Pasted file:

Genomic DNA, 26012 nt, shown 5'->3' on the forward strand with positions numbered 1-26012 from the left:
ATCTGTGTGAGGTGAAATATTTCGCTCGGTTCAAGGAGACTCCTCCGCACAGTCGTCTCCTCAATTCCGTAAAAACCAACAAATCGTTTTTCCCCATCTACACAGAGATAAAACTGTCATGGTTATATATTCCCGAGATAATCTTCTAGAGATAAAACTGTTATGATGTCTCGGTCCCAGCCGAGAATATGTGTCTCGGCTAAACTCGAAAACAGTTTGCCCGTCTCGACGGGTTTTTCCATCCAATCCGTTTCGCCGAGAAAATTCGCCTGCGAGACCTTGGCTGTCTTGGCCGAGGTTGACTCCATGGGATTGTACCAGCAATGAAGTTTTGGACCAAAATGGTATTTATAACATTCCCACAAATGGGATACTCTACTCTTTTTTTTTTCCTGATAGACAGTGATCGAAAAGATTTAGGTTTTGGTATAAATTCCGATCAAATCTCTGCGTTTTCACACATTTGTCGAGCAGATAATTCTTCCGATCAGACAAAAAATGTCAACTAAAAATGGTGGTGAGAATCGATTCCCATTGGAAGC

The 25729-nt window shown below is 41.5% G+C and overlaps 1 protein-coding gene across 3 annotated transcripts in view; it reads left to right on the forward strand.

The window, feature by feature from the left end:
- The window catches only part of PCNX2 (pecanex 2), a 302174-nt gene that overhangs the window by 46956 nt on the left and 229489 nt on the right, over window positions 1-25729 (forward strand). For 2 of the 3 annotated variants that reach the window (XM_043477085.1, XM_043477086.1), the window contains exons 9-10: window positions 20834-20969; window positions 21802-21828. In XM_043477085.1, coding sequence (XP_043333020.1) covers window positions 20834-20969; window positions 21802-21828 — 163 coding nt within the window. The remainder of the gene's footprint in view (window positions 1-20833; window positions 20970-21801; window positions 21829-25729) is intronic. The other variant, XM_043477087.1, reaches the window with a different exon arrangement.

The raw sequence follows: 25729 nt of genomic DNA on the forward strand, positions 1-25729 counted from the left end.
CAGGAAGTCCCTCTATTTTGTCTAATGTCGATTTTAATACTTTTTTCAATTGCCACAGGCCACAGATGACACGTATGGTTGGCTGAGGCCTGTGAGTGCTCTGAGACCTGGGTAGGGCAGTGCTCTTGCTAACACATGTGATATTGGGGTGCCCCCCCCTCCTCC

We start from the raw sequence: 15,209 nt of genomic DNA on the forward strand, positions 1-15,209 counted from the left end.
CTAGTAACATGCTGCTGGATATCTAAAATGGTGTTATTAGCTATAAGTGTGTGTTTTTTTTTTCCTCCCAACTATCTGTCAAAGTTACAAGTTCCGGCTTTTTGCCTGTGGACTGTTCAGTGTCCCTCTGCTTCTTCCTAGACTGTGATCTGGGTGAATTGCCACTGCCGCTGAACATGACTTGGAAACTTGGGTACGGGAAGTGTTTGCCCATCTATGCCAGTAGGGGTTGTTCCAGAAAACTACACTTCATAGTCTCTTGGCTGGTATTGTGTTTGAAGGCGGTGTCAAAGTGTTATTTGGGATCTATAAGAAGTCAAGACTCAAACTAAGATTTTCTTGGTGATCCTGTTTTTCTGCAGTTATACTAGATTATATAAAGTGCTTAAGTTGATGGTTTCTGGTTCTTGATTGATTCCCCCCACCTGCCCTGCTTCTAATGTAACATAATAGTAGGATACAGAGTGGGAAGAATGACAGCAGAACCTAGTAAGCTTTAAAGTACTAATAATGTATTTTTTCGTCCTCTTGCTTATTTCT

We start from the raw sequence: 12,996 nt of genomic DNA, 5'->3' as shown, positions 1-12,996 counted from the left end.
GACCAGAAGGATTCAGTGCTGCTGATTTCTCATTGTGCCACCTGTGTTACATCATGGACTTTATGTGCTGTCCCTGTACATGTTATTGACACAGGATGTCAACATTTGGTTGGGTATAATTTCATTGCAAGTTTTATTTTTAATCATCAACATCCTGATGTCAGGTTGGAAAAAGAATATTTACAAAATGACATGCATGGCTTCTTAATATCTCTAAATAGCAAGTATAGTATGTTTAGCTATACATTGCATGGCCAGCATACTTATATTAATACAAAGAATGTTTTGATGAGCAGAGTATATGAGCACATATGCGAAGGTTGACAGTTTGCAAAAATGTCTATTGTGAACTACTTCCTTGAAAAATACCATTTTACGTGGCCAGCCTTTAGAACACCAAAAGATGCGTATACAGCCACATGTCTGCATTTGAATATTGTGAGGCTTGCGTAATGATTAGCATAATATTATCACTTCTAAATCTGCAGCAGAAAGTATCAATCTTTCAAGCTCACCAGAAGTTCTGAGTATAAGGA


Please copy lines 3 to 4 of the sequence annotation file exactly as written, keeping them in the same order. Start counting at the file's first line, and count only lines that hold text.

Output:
The 25729-nt window shown below is 41.5% G+C and overlaps 1 protein-coding gene across 3 annotated transcripts in view; it reads left to right on the forward strand.

The window, feature by feature from the left end: